Poop matters: 5 things you should check after a dump

chocolate poo

PHOTO: Edible Mars Chocolate Poo

Your poop can say a lot about your health.  Does it smell nice?  Does it smell bad?  How often do you go to the bathroom?  How much actual waste do you expel?  Answers to all of these questions can indicate your general digestive health.

While most people hardly think about bowel movements and their poo, the truth is that poop happens – to everyone.  When the deed is done, it’s natural to flush without taking a peek at how good your creation looks.  But from time-to-time, taking a peek or smelling the air might not be a bad idea after all.

Pooping is an essential body function.  Any changes to your bowel movements may mean  your body could be fighting an infection, a serious medical condition, or simply just reacting to the ill-effects of a heavily-spiced Indian dinner.

Here are five things you should check when checking-out your poop:


The colour of you poop is reflective of what you eat.  However shades of black or yellow are considered not to be normal.  Black poop can mean you’re bleeding somewhere around the stomach or the first part of the small intestine.


Poop comes in all shapes and sizes.  Some experts say narrow and pencil-thin poop is a symptom of colon cancer or an obstruction in the colon.  If you have that annoying poop that sticks to the side of the toilet, this may indicate your diet has too much oil.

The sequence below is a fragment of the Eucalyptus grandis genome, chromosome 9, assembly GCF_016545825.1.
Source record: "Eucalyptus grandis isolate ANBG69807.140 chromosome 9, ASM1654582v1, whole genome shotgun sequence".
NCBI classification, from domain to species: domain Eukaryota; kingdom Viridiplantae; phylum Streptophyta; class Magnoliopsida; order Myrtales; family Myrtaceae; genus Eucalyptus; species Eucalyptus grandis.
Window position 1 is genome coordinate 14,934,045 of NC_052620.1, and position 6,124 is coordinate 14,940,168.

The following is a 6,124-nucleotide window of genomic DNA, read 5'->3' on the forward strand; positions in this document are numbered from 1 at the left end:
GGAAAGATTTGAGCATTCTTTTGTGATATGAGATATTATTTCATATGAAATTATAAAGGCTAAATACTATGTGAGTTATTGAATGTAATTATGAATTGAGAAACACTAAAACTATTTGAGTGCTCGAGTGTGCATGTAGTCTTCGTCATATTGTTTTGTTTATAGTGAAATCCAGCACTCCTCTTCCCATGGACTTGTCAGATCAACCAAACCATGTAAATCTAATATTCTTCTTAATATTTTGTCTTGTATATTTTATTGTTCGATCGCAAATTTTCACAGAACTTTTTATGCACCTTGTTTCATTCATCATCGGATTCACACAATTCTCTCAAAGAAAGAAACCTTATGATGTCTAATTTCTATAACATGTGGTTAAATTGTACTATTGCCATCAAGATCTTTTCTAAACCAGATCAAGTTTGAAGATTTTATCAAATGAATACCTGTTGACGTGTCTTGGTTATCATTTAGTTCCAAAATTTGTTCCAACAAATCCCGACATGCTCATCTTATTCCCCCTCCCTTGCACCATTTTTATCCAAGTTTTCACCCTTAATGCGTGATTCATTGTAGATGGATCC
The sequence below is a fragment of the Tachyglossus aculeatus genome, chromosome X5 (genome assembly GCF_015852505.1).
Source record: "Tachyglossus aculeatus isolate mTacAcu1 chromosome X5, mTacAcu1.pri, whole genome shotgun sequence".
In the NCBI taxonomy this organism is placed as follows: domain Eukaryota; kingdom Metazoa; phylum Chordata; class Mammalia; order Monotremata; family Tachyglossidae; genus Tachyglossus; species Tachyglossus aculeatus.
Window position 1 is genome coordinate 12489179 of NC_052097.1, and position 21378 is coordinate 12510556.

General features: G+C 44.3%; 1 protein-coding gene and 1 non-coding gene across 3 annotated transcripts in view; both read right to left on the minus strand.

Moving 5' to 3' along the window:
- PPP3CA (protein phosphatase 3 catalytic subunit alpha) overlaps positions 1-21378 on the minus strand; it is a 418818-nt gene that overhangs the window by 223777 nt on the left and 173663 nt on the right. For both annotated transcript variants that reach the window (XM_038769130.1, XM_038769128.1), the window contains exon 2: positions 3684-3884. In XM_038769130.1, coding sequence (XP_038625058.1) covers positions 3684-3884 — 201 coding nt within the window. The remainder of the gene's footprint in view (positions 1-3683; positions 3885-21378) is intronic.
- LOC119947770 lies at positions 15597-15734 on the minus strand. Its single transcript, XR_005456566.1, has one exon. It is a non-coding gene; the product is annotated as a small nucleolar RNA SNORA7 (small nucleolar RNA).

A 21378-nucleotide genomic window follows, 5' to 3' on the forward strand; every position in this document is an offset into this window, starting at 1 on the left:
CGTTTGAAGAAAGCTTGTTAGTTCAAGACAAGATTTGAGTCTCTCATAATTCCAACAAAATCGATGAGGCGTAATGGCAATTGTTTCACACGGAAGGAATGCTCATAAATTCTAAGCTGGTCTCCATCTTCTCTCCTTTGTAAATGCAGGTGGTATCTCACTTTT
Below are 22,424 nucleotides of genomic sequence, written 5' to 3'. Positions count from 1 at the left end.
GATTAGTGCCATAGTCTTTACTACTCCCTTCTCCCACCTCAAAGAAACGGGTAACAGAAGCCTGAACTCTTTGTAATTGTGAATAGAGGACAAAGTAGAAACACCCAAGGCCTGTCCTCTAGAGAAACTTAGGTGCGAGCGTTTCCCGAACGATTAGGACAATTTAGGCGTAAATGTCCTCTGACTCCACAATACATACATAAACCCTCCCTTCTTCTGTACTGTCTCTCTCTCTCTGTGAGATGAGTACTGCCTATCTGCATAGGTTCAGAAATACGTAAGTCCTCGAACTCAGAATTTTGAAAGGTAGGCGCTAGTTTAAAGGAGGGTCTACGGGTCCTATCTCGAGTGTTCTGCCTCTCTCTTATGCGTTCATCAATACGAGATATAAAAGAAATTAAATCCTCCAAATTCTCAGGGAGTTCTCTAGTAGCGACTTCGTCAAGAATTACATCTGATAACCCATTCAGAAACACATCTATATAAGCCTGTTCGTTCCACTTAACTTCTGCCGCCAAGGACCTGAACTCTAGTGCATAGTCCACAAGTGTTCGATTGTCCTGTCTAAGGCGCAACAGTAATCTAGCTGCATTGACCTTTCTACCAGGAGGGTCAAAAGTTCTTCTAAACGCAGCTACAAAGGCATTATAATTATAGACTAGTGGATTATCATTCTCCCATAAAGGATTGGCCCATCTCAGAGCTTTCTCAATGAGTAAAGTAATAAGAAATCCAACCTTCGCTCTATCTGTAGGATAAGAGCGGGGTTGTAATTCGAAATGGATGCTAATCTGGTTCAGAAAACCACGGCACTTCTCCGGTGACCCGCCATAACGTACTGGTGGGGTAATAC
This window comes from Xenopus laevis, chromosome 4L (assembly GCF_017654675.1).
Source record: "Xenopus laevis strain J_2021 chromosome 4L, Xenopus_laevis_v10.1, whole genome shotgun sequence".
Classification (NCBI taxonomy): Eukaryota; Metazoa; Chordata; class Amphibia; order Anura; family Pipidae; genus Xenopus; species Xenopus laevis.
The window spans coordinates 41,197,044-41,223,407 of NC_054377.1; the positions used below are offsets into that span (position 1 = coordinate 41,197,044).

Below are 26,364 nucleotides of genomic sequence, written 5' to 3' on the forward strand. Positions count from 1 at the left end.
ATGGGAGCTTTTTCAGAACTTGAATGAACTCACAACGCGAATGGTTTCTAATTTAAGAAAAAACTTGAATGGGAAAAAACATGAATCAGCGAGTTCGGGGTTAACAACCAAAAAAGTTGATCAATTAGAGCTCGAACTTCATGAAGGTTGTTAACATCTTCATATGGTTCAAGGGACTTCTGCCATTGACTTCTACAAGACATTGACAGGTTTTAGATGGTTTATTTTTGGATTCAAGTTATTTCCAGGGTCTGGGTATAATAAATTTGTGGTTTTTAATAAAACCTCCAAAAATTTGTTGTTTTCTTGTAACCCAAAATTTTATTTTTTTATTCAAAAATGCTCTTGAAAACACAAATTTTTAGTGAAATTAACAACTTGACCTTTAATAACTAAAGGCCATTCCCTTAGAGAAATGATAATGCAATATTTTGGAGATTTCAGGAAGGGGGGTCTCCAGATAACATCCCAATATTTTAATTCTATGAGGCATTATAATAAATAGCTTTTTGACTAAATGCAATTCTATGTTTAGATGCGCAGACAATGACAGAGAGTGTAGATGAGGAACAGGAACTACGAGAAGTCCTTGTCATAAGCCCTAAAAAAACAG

If you have blood in your poop, that usually comes with a strange odour.  Fatty poop also can smell pretty foul.  Other strange smells out of the ordinary can indicate an infection or that food has been stuck in the color for too long.


Pooping less than three times a week?  Poor diet, lack of exercise, lack of fluids, medication can all make it difficult to eliminate poop.


When food passes through your bowels too quickly, your poop gets watery and flushes out of your system.  Your body fights toxic substances by getting rid of the bad stuff as soon as possible.  If the watery poop lasts for more than four weeks, this could mean a more serious chronic disease.

More details here: LiveScience


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